Palisadian Debbie Warfel Works to Reduce Airplane Noise

By Sarah Stockman
Staff Writer

On December 14 the Pacific Palisades Community Council will present longtime Palisadian Debbie Warfel with a Golden Sparkplug Award for her work trying to reduce airplane noise in the Palisades.

Warfel, who lives on East Channel Road in Santa Monica Canyon, was raised in Woodland Hills and attended Taft High School. “I’m a third generation native from California,” she told the News.

After majoring in political science at UC Berkeley, Warfel attended Southwestern Law School and became a lawyer.

“I did general business litigation and insurance coverage,” she said. “I worked for Joel Citron [at Citron & Citron, Attorneys at Law] and Bishton & Gubernick, among others.”

Debbie Warfel.
Photo: Matthew Stockman

Two years ago, after returning from a trip to New York, Warfel found her home much louder than when she’d left. “My husband [John] asked me if I heard anything different.” When she took a moment to listen, she realized that there was an almost continuous plane engine noise caused by planes heading for LAX.

“Debbie sprang into action, quickly learning that the FAA [Federal Aviation Administration] had closed comments on a new program and who knew there would be such a dramatic change in flight paths?” a community council press release said.

The program in question is the FAA’s Next Generation Air Transportation System (NextGen).

“[It] replaces the old radar system,” the press release said. “It is supposed to save fuel through more accurate flight patterns, but the result has been many flights ‘short-cutting’ across our community at lower altitudes than past practice.”

Warfel tried calling the LAX Noise Comment Line, but after getting no answer she decided to go right to the top. “I started with the CEO [of Los Angeles World Airports],” she said, and then progressed to the offices of Senator Dianne Feinstein, Senator Barbara Boxer, Congressman Ted Lieu and Councilmember Mike Bonin.

“Senator Feinstein’s people said, ‘Let’s have a meeting,’” Warfel said. “We met at LAX with their [LAX’s] Noise Management Team and a government liaison. They said, ‘Nothing’s changed, you live under a major flight path.’”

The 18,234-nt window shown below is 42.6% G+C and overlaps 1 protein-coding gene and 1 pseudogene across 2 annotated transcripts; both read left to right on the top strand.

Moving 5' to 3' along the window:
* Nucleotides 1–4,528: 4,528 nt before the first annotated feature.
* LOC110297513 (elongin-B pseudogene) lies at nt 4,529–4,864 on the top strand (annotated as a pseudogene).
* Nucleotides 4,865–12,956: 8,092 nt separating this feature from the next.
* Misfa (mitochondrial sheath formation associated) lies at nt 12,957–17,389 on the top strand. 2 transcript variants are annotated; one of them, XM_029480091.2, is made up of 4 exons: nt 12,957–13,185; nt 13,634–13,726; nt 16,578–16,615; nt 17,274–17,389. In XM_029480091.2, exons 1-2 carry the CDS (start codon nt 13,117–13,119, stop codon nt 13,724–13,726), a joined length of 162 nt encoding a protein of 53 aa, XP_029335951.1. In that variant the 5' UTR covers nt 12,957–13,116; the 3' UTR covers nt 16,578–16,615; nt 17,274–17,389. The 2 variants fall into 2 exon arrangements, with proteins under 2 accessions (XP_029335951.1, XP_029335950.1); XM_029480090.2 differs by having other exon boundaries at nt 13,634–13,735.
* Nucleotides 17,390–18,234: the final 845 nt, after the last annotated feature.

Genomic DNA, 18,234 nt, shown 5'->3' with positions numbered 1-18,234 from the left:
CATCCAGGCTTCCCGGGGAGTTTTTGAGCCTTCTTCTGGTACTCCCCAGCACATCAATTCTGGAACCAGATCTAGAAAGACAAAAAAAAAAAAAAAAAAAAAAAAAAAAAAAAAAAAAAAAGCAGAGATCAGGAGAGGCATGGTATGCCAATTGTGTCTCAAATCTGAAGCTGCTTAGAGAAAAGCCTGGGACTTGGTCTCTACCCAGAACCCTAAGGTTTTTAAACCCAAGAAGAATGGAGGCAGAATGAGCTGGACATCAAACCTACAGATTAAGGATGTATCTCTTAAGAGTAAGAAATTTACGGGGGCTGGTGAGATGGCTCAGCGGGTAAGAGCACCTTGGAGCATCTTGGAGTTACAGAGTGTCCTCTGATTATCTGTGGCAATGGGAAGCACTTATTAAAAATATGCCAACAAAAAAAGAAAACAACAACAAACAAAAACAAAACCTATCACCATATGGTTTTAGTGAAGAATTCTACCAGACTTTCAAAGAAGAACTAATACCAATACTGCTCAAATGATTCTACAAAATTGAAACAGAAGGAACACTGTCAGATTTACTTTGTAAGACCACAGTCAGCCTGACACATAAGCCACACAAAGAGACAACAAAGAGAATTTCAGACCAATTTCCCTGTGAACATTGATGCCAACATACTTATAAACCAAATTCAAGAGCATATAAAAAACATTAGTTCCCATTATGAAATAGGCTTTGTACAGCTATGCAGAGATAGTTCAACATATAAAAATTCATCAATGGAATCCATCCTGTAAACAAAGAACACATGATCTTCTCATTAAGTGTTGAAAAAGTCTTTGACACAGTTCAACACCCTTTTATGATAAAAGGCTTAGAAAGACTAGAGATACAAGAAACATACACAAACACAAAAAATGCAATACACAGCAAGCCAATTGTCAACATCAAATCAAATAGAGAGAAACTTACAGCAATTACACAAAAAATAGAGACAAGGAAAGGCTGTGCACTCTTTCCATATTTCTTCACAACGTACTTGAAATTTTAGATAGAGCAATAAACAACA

Warfel was not satisfied with their answer. “When they say nothing’s changed, it’s just not true,” she said.

Warfel is on the board of the Santa Monica Canyon Civic Association. After hitting a brick wall with officials, she and the SMCCA hired an aviation attorney.

“[Warfel] worked through the [SMCCA] to raise the funds to hire an aviation attorney to represent us [the Palisades] with the FAA,” the Council press release said.

“We didn’t want to sue them,” Warfel said. “We just wanted to negotiate.”

Aviation attorney Steve Taber is now paid for by donations from residents. Warfel estimates that about 25 people have donated. “We’d like more,” she said, adding, “It’s tax deductible.”

“Debbie’s lawyers are working through the federal court in Washington, D.C. to reach an amicable settlement,” the press release said.

“What we’re trying to do is get the FAA to move the flight paths back to their 2015 routes or to move the flight paths, so the noise is not impacting our neighborhood,” Warfel said.

Although Warfel is grateful to be awarded the Golden Sparkplug, she wishes there was more to celebrate. “I wish I could say that I was effective and everything’s better.”

Progress is being made, however. “Just this past week, Senator Feinstein wrote a strongly worded letter of support to the FAA,” the press release said.

The letter, which was sent on November 7 to Michael Huerta, the head of the FAA, addresses statewide concerns about the increase in flight noise due to NextGen and asks Huerta to think about returning flight patterns to their previous routes.

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